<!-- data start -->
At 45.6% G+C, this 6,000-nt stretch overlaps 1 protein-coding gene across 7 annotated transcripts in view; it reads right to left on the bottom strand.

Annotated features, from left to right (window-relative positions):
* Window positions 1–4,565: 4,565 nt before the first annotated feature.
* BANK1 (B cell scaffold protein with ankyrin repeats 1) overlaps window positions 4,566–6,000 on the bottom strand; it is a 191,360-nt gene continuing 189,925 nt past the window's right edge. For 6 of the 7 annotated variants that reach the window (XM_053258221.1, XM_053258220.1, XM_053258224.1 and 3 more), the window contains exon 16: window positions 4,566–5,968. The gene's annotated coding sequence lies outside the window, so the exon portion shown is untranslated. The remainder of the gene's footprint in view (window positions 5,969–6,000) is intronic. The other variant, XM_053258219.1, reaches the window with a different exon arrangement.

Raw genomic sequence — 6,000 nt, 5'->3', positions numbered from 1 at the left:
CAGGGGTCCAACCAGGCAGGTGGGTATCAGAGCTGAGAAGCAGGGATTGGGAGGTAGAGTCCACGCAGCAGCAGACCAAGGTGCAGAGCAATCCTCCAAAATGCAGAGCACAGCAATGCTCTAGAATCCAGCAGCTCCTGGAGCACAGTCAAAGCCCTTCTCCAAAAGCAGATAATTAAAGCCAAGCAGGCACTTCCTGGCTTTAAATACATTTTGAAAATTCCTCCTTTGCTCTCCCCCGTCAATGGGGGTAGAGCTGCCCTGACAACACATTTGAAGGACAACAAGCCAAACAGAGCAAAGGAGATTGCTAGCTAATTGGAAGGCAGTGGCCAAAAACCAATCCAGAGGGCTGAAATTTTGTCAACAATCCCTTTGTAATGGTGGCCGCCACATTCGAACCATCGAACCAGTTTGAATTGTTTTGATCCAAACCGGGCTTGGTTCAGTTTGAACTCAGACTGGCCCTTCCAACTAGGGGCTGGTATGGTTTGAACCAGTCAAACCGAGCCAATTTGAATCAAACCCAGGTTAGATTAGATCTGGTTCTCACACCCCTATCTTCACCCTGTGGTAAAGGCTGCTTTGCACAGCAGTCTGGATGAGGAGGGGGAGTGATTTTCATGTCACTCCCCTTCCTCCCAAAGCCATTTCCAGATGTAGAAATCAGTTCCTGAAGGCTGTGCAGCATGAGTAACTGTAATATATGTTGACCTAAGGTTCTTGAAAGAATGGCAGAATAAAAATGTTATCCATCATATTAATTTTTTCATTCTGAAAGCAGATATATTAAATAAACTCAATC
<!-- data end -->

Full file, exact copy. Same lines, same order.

At 45.6% G+C, this 6,000-nt stretch overlaps 1 protein-coding gene across 7 annotated transcripts in view; it reads right to left on the bottom strand.

Annotated features, from left to right (window-relative positions):
* Window positions 1–4,565: 4,565 nt before the first annotated feature.
* BANK1 (B cell scaffold protein with ankyrin repeats 1) overlaps window positions 4,566–6,000 on the bottom strand; it is a 191,360-nt gene continuing 189,925 nt past the window's right edge. For 6 of the 7 annotated variants that reach the window (XM_053258221.1, XM_053258220.1, XM_053258224.1 and 3 more), the window contains exon 16: window positions 4,566–5,968. The gene's annotated coding sequence lies outside the window, so the exon portion shown is untranslated. The remainder of the gene's footprint in view (window positions 5,969–6,000) is intronic. The other variant, XM_053258219.1, reaches the window with a different exon arrangement.

Raw genomic sequence — 6,000 nt, 5'->3', positions numbered from 1 at the left:
CAGGGGTCCAACCAGGCAGGTGGGTATCAGAGCTGAGAAGCAGGGATTGGGAGGTAGAGTCCACGCAGCAGCAGACCAAGGTGCAGAGCAATCCTCCAAAATGCAGAGCACAGCAATGCTCTAGAATCCAGCAGCTCCTGGAGCACAGTCAAAGCCCTTCTCCAAAAGCAGATAATTAAAGCCAAGCAGGCACTTCCTGGCTTTAAATACATTTTGAAAATTCCTCCTTTGCTCTCCCCCGTCAATGGGGGTAGAGCTGCCCTGACAACACATTTGAAGGACAACAAGCCAAACAGAGCAAAGGAGATTGCTAGCTAATTGGAAGGCAGTGGCCAAAAACCAATCCAGAGGGCTGAAATTTTGTCAACAATCCCTTTGTAATGGTGGCCGCCACATTCGAACCATCGAACCAGTTTGAATTGTTTTGATCCAAACCGGGCTTGGTTCAGTTTGAACTCAGACTGGCCCTTCCAACTAGGGGCTGGTATGGTTTGAACCAGTCAAACCGAGCCAATTTGAATCAAACCCAGGTTAGATTAGATCTGGTTCTCACACCCCTATCTTCACCCTGTGGTAAAGGCTGCTTTGCACAGCAGTCTGGATGAGGAGGGGGAGTGATTTTCATGTCACTCCCCTTCCTCCCAAAGCCATTTCCAGATGTAGAAATCAGTTCCTGAAGGCTGTGCAGCATGAGTAACTGTAATATATGTTGACCTAAGGTTCTTGAAAGAATGGCAGAATAAAAATGTTATCCATCATATTAATTTTTTCATTCTGAAAGCAGATATATTAAATAAACTCAATC